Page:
World champion Max Verstappen claimed his maiden season-opening victory and first at the Sakhir circuit on Sunday when he led Sergio Perez home in a dominant Red Bull one-two at the Bahrain Grand Prix.
The defending double world champion led from start to finish, bar the pit stops, to establish himself as a strong favourite for a third consecutive drivers’ crown this year.
It was his first win in the Gulf state at the 10th attempt.
Behind the two Red Bulls, two-time champion Fernando Alonso continued to make light of his 41 years by storming his way to a rousing third place for Aston Martin in his first appearance with the team since succeeding the retired four-time champion Sebastian Vettel.
It was his record-increasing 356th race in Formula One in a career that started 22 years earlier, to the weekend, in Melbourne at the 2001 Australian Grand Prix.
Fellow Spaniard Carlos Sainz, who he passed in a late scrap for a podium finish, finished fourth in the second Ferrari ahead of seven-time champion Lewis Hamilton of Mercedes and Lance Stroll, racing in the second Aston Martin just weeks after cracking both wrists and breaking a toe in a pre-season cycling accident.
George Russell took seventh for Mercedes ahead of Valtteri Bottas of Alfa Romeo, Pierre Gasly of Alpine, who had started last, and Alex Albon who claimed a point for Williams finishing 10th.
Charles Leclerc, who won the race in 2022, failed to finish after engine failure on his Ferrari on the 41st lap.
‘What we needed’
“Thank you, guys,” said 25-year-old Verstappen. “It’s exactly the start we needed. I had a good start and first stint and then had a gap and just looked after the tyres.”
Verstappen made a clean, quick start to pull clear as Leclerc passed Perez for second while, behind them, Stroll hit his Aston Martin team-mate Alonso, under braking at Turn Four.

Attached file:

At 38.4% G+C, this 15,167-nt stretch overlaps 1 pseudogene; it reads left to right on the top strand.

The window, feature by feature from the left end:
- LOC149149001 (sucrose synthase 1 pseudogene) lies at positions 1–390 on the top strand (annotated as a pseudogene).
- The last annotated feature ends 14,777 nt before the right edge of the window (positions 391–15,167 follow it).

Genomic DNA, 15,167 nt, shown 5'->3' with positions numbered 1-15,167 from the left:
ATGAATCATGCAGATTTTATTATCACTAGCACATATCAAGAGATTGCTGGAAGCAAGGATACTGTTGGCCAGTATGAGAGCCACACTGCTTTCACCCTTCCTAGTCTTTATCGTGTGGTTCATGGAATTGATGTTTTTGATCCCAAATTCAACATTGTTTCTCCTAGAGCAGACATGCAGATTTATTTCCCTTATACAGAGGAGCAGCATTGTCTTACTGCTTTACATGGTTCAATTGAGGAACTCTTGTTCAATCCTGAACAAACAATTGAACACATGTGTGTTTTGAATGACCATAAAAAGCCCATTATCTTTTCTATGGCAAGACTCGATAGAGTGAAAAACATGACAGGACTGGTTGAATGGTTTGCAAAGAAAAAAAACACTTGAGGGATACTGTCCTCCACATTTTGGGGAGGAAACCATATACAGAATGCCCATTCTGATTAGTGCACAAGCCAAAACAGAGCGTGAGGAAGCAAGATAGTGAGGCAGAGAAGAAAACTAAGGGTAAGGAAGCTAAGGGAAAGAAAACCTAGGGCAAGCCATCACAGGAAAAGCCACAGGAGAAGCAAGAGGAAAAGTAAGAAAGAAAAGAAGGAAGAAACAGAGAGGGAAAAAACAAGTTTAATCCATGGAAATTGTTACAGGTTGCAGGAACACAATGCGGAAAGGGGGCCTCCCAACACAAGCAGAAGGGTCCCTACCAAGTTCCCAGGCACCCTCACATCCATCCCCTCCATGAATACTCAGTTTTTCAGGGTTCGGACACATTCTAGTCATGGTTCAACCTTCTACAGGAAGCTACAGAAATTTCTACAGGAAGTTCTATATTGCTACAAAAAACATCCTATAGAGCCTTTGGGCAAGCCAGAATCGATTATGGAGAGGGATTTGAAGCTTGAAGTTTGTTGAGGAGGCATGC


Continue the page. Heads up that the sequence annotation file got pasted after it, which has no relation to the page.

Both Mercedes had good starts and passed Alonso, Hamilton climbing to fifth ahead of Russell in pursuit of Sainz as Verstappen opened up a commanding lead.
By lap five, he was four seconds clear as Leclerc kept Perez at bay.
Gasly began the pit stops on lap 10, switching his Alpine from softs to hards, followed quickly by Lando Norris and Yuki Tsunoda with tyre degradation taking early effect.
Hamilton pitted from fifth on lap 13, prompting a classic scrap as Alonso battled past Russell to regain his original grid slot and climb to third when both Ferraris pitted. Russell followed.
Verstappen came in a lap later, switching to more softs and handing the lead to Perez, while luckless Australian rookie Oscar Piastri’s McLaren debut ended early with electrical problems.
The champion re-joined in second place and regained his lead on lap 18 when Perez pitted, elevating Leclerc to second until the Mexican passed him into Turn One on lap 26.
Hamilton pitted again on lap 31, for more hards, followed by Sainz and Russell, as the leaders prepared for their final stint while, at the back, a beleaguered Esteban Ocon of Alpine, hit with three time penalties for minor infringements, stopped again.
Perez and Verstappen then completed their second stops, the Dutchman re-joining with a 12-second lead.
Leclerc’s Ferrari lost power on the straight. He parked it safely, prompting a brief virtual safety car intervention, with 15 laps remaining, handing Red Bull the prospect of a cosy one-two, 23 seconds clear of third-placed Sainz in the second Ferrari.
“No, no, no,” wailed Leclerc. “Come on! What happened, guys? No power.”
All this left the two Spaniards scrapping for third, the old master squeezing through on lap 45 after the pair appeared to touch in a frantic and dramatic tussle ahead of the watching fifth man Hamilton.
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